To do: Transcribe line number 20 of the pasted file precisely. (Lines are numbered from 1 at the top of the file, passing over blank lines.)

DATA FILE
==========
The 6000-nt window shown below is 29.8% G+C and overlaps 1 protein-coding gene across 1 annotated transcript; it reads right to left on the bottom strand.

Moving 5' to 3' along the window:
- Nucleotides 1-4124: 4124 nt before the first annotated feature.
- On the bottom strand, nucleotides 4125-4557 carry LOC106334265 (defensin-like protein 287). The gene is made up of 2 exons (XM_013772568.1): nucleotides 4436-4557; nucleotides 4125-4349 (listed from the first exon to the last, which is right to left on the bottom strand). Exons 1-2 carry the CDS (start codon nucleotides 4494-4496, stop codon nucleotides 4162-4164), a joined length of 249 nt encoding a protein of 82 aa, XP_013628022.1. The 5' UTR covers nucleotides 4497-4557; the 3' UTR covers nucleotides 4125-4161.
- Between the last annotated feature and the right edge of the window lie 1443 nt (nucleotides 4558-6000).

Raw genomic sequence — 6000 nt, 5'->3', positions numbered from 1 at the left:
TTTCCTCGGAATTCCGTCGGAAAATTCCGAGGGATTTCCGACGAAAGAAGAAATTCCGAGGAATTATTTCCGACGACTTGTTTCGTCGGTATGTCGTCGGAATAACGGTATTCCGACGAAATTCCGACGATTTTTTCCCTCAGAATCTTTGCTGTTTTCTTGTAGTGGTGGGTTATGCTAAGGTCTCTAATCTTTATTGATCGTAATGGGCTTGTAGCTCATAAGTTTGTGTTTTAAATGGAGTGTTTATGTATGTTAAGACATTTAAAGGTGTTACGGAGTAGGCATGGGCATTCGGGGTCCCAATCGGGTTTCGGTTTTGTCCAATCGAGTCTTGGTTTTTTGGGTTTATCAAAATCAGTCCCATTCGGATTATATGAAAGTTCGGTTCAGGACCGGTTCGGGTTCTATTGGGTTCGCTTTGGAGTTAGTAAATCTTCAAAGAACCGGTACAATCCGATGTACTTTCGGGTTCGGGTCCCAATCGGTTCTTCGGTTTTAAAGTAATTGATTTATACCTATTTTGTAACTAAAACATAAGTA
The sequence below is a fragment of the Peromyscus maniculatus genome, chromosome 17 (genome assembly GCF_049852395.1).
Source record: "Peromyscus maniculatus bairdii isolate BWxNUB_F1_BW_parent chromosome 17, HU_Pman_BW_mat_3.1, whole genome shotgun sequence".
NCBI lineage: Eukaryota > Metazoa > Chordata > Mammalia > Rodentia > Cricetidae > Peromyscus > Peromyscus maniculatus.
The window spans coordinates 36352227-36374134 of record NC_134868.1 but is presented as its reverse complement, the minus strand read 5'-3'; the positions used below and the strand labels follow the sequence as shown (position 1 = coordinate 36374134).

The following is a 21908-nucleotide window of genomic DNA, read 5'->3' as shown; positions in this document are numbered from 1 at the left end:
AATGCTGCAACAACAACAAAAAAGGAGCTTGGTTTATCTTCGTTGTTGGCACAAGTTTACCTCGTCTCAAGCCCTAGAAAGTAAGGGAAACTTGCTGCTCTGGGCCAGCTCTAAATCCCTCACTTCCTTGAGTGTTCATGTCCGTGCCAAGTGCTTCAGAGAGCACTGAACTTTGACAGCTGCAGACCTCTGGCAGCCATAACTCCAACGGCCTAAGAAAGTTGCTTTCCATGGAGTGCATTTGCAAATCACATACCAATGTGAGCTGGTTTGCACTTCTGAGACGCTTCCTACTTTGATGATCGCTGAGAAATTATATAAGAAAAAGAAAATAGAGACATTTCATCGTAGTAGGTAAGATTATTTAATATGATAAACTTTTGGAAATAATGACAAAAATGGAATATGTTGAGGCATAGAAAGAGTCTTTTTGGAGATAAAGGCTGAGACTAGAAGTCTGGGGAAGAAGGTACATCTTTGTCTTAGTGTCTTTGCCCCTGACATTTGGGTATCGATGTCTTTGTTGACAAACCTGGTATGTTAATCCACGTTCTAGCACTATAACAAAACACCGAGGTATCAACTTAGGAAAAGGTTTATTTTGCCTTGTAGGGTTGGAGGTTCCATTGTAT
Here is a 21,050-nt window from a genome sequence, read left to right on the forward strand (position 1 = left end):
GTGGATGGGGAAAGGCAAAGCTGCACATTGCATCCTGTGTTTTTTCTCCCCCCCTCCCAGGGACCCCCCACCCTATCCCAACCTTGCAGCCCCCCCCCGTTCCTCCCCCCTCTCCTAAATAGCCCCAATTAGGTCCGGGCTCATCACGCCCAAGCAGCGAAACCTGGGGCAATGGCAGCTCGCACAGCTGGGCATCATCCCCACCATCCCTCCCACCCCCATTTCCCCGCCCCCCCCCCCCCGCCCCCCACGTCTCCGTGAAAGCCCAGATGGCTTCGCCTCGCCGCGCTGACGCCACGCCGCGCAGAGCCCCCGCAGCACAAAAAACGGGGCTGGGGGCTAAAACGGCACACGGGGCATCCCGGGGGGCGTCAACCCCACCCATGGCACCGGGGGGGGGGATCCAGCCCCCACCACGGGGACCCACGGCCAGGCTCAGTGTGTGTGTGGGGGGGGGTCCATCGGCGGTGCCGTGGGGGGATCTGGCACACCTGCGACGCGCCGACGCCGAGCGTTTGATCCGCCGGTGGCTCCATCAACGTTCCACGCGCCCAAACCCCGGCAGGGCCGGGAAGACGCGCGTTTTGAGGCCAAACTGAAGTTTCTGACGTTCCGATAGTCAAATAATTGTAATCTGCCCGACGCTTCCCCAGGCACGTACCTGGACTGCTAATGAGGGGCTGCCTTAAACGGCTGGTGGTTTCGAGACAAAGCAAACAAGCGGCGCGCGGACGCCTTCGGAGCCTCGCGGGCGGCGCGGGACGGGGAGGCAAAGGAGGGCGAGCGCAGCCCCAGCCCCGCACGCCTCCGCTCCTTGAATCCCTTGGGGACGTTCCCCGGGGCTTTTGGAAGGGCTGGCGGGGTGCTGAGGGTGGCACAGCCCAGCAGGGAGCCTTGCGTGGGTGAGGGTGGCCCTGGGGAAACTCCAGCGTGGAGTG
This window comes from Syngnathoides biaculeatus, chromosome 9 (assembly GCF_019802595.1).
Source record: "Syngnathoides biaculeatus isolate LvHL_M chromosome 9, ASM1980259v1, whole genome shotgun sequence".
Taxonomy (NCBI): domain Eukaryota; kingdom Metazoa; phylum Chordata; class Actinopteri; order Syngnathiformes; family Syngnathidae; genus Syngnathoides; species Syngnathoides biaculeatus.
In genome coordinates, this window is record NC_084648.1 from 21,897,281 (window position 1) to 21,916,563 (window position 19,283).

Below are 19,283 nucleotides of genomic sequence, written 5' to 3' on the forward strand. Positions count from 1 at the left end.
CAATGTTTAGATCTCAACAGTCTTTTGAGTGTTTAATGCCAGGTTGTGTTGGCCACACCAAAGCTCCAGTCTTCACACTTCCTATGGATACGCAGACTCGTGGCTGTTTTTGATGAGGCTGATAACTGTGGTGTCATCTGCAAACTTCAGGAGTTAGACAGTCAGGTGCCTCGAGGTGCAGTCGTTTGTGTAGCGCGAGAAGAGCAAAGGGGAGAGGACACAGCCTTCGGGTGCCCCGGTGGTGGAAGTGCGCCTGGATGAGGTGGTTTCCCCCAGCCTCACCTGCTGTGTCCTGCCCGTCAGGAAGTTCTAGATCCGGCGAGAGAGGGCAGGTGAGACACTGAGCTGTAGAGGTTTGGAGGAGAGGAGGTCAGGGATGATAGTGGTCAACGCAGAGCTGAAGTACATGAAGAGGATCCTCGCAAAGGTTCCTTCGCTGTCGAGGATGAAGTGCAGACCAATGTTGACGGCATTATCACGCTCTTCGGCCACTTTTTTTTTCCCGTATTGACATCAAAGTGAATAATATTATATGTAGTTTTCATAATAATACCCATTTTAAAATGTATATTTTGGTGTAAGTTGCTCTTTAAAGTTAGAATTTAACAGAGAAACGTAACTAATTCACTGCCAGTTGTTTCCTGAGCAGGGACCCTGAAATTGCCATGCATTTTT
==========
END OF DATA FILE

Below are 19,283 nucleotides of genomic sequence, written 5' to 3' on the forward strand. Positions count from 1 at the left end.